Anthony Verna: You know, you know, I, um, I had, uh, been speaking to a company for awhile that was doing consulting for dispensary’s and basically their idea was that we’re going to make a dispensary look like the, the apple store. And, um, I don’t know that they, that they went anywhere because it seemed a little too, um, a little too much of a simple answer. I mean, what do you expect consumers to get when they’re walking into a dispensary? I’m, I’m thinking not the apple store actually, I’m thinking quite, quite the opposite.

Shad Ewart: Well it’s, it’s, it’s differs between a medical versus adult use and recreation here in Maryland where we have medical only I think you, I think they are akin to an apple store or a spot that has been the, the description, at least the the owners have when they’ve come to my class. That was kind of the look that they wanted from their place here in Maryland, what we’re seeing is, is a lot of customers are north of 70 and 80 degrees. I see a 70 year old or 80 years old and you know, they don’t want to see Bob Marley. They don’t want to go into a place that is burning incense. Uh, I mean the, the, the penetration rate of cannabis is about 12% nationwide here. So that they’re easy. That 12%. What do you need to do? Your marketing is, is a sign that says we are open and they point to find, uh, the, the challenge in this industry is how do you get my dad, my dad to do it? And 80 year old man who has grown up with just saying no, he is convinced that it’s a gateway drug that it, you know, that he’s, he’s absolutely shocked at Queen Victoria wasn’t jamming a needle in her arm next and shooting up heroin.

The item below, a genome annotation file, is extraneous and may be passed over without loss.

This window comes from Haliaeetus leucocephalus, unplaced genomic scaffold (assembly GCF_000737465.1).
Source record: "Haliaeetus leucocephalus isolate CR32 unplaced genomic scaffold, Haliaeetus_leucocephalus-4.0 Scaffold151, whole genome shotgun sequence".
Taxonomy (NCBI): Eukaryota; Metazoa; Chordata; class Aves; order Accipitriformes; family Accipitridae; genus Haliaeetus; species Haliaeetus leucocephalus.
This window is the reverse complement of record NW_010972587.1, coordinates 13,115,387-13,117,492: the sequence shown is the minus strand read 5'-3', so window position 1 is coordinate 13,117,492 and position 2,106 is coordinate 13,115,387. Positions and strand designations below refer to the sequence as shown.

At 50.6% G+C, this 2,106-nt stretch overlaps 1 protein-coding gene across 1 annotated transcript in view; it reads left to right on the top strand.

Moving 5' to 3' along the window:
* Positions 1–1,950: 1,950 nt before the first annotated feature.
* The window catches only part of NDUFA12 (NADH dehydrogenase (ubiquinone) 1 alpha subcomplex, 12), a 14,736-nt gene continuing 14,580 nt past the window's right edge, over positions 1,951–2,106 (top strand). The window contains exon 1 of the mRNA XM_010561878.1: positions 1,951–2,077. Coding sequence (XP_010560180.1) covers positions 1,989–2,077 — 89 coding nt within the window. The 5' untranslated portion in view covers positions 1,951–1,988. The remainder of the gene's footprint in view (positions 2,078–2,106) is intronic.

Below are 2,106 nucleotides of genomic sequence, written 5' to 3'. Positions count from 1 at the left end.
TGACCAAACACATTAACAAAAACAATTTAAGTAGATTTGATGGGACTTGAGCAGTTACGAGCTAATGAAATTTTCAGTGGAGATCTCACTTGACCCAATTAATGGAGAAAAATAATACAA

Anthony Verna: How do you get my mom in who works for the pharmaceutical industry and, and has since I was five years old?

Shad Ewart: Um, while there’s a couple of things, number one is that, okay, number two, is it Vega? As my father once said, if you get to paying level eight, you’ll consider just about any damn thing on this planet. Um, and, and my answer is of course education. I believe in. So part of what we do in my classes, my students are not allowed to use words like weed, pot, dope, marijuana. Marijuana is a made up word. It is made to marginalize it. It sounded Mexican. It is like the word Haagen daas there. That is a main word. Some Margaret from there, from New Jersey, you know, some Mark Orkin, New Jersey sat around one day. Maybe cannabis was involved, I’m not sure. But in my class we use the word cannabis. We don’t get upset with people when they say it’s a gateway drug. We actually have a a uh, like a a I say we’ve got a little college up there in Baltimore called Johns Hopkins and they did a little research on that.